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Folinsbee, John F.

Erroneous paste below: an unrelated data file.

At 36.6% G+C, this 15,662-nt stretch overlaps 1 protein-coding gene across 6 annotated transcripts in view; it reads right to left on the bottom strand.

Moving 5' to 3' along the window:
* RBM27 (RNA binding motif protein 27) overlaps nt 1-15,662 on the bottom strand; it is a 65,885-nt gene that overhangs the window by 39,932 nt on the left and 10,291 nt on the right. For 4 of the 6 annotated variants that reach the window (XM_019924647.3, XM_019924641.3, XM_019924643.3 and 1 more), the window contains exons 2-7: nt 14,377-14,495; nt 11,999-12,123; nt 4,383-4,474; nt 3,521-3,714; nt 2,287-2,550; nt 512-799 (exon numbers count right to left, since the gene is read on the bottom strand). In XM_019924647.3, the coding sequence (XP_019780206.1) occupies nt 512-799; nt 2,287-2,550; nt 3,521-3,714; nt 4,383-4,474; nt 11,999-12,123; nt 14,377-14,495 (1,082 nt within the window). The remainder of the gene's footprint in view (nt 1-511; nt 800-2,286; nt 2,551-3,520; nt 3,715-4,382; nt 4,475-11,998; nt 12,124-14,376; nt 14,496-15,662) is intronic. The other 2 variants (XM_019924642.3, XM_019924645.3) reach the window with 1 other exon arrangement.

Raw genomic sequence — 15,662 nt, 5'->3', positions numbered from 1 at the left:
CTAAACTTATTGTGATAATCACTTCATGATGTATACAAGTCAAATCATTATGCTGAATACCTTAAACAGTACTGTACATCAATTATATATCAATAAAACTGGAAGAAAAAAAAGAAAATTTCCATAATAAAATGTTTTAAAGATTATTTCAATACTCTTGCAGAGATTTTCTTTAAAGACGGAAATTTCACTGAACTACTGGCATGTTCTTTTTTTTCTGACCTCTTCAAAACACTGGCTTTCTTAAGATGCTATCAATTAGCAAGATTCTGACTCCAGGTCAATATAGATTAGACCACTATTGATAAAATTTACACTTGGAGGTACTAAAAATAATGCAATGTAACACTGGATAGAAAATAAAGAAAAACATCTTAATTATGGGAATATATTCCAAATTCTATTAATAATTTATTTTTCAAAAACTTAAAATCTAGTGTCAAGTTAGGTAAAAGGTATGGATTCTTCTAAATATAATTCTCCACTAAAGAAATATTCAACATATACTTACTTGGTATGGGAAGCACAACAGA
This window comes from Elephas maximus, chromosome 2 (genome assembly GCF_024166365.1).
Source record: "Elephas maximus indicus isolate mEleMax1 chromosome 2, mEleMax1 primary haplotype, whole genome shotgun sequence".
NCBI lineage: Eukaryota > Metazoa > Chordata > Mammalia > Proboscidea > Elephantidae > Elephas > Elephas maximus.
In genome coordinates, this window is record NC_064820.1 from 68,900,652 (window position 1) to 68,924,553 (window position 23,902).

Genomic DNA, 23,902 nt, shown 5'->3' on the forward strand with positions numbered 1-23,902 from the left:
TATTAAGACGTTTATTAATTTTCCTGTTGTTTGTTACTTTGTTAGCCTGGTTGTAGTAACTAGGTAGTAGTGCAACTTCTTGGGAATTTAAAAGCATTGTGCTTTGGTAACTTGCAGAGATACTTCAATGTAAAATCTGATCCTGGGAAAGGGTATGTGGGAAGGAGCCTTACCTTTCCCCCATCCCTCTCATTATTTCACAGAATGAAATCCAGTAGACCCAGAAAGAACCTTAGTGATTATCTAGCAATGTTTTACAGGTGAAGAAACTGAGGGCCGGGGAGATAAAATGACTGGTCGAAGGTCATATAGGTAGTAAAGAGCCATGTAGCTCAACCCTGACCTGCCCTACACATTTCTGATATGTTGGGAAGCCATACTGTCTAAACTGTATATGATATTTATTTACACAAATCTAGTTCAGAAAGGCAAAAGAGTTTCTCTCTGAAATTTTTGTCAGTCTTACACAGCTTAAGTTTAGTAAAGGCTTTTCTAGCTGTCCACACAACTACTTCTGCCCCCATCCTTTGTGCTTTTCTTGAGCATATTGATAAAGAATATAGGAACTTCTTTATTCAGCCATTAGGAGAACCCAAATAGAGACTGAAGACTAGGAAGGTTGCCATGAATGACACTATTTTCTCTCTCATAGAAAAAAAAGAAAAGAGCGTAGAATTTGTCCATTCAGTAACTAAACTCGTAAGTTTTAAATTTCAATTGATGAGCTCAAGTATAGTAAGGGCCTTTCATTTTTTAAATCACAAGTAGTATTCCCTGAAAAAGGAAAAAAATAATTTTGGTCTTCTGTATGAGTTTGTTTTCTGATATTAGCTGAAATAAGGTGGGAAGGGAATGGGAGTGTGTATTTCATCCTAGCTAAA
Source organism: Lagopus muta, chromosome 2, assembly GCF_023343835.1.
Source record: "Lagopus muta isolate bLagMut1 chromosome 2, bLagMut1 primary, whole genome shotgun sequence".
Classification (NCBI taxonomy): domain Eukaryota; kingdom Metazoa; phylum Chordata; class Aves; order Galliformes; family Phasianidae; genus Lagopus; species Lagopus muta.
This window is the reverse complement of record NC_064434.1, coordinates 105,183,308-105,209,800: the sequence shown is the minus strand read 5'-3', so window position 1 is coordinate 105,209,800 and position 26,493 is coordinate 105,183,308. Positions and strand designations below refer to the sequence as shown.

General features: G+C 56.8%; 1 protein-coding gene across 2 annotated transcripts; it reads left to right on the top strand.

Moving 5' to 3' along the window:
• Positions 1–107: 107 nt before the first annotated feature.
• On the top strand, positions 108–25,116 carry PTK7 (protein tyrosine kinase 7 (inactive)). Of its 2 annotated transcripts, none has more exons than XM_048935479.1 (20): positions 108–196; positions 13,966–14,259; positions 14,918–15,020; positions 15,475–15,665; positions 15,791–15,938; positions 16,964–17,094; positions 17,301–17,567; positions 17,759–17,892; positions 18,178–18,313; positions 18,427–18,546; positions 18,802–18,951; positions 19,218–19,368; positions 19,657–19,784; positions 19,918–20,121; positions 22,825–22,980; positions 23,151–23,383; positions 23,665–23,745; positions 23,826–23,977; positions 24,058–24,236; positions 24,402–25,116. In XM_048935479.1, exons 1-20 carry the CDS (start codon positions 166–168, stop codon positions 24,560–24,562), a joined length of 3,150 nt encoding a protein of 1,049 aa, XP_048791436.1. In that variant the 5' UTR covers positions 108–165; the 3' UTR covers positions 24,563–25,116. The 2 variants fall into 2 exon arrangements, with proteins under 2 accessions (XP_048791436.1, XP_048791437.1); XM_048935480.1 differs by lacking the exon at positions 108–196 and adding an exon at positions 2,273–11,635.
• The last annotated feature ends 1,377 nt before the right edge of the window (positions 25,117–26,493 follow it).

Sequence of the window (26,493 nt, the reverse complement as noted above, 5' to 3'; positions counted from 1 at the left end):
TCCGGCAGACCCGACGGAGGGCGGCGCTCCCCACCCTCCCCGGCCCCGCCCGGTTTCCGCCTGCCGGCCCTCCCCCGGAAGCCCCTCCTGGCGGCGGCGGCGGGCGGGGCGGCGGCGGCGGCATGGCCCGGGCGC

John Fulton Folinsbee (1892-1972) was born in Buffalo and began his art studies there at the Albright Art Gallery at age nine. At fourteen he contracted polio and was confined to a wheelchair for the rest of his life, but his with his indomitable spirit, his illness did not keep him from leading an active, full life. Folinsbee went on to study at the Art Students' League summer program in Woodstock with John Carlson and Birge Harrison. In 1916 he moved to a home on the Delaware River in Bucks County, wehre he painted winter landscape and river scenes. His works from this period emphasized the effects of light and atmosphere, employing the broken brushwork and bright palette characteristic of Impressionism. This work met with considerable success and Folinsbee exhibited widely, frequently winning prizes and awards. Among the venues where his work appeared were the Art Institute of Chicago, the Corcoran Gallery, Carnegie Institute, Pennsylvania Academy of Fine Arts, and the National Academy of Design. In 1919 he was elected to the Academy and in that same year won the Academy's prestigious Hallgarten Prize. He traveled to England and France in 1926, after which his painting style changed dramatically, and by the 1930s he was working in an energetic, expressionistic style, producing darker, brooding works. He won a gold prize at the Pennsylvania Academy in 1931 and the Altman Prize at the National Academy in 1941 and 1950. Folinsbee generally painted his small canvases from nature and larger works in the studio from sketches. While most of his work is centered in Bucks County, he also painted seascapes in Maine during the 1930s and '40s. He was also an accmplished portrait painter, and many of his figural paintings feature his two daughters.